Which of these kings had the right approach?  Josiah who aimed to restore true religion to the remnant of Israel in an attempt to get God back on side (but actually destroyed the way of life of the common people), or Jehoiachin who capitulated to the enemy, or Zedekiah who resisted to the bitter end?  In the face of conflict, do we try reform at home, appeasement, or resistance? It’s not an easy question: between them these three kings let the nation be destroyed.

The Bible in a Year – 26-27 April

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26-27 April. 2 Kings chapters 18-22

The kingdoms of the Near East have always had shifting allegiances. Through the history of Israel,  Egypt in particular was sometimes an enemy, sometimes an ally.  The same was true of other powers such as Assyria (roughly what we now call northern Iraq – its capital Nineveh was on the site now occupied by Mosul). Judah was allied with them until the time of Hezekiah (c. 700BC) whose reign we now come to.


The Bible reckons Hezekiah a very good king for two reasons – he finally got rid of the pagan shrines which previous kings had tolerated, and he broke of dependency on Assyria, trusting in God to give Judah victory.  The Assyrian king Sennacherib was not happy about this and threatened to capture Jerusalem as he had already done to Samaria. At this point we first hear of Isaiah, best known for the separate book of his prophesies elsewhere in the Old Testament. His oracle against Assyria on this occasion emphasises that both victory and defeat are planned by God – his will is paramount.  That might seem simplistic to us, but in the culture of the time where all  events in human life were assumed to be influenced by gods or spirits of some kind, it would make sense. Sennacherib returns to Nineveh and is murdered there. The time had still not yet come for Judah’s defeat.


Next comes the kingdom of Babylon – southern neighbour to Assyria. After Hezekiah is granted an extra 15 years of life by God (I will pass over the miraculous reversal of the sun’s shadow, which we cannot begin to explain) he welcomes envoys from Babylon and boasts of his riches which presumably he must have amassed quite quickly by taxations, after previously, giving away all the silver and gold he could find to appease the Assyrians.  But Isaiah realises this is a mistake and prophesies that in his sons’ time they and all their riches would be taken captive by these same Babylonians.  Amazingly, Hezekiah is complacent, even at the thought of his sons being captured, reckoning that “peace in his time” was all that mattered.  That is either extreme cold-blooded self-interest, or a cowardly shrinking from risky actions, or the sort of short-term thinking (“my poll ratings matter more than the best interests of the country”) that often causes political problems.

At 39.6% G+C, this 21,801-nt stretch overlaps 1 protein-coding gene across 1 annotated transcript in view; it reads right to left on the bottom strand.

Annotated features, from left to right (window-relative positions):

In chapter 21 we read of Hezekiah’s son Manasseh who was everything his father was not.  He reigned for 55 years from the age of 12, but all that we read of his reign is evil. He reinstated the pagan shrines that had been torn down, turned to the occult, and even placed an idol in the Temple of the Lord. He also “shed innocent blood”. This long and bloody reign contrasting with Hezekiah’s provokes God to declare that Judah’s time is up. Like the rest of Israel, their apostasy has gone so far as to break the covenant that God had always kept.


After a brief two-year reign by Amon, we come to Josiah, another child anointed at the age of only eight.  He followed the good works of his great-grandfather whom he had never known.  After 18 years he instructs reserved funds to be used to repair the temple, and in the process something even more important happens: the book of the Law is discovered.  Sometimes we may assume that the people of Israel always knew God’s commandments (even if they often did not keep them) but this passage reads as if for a long time (maybe since Hezekiah’s time, maybe longer) the people had merely been following custom and did not know or understand God’s laws.  Josiah is savvy enough to know the significance of the book.  God’s word to him is that it is too late to save the people from the fate he had ordained for their idolatry, but Josiah would be allowed to die in peace before Israel as a nation was removed altogether from the promised land.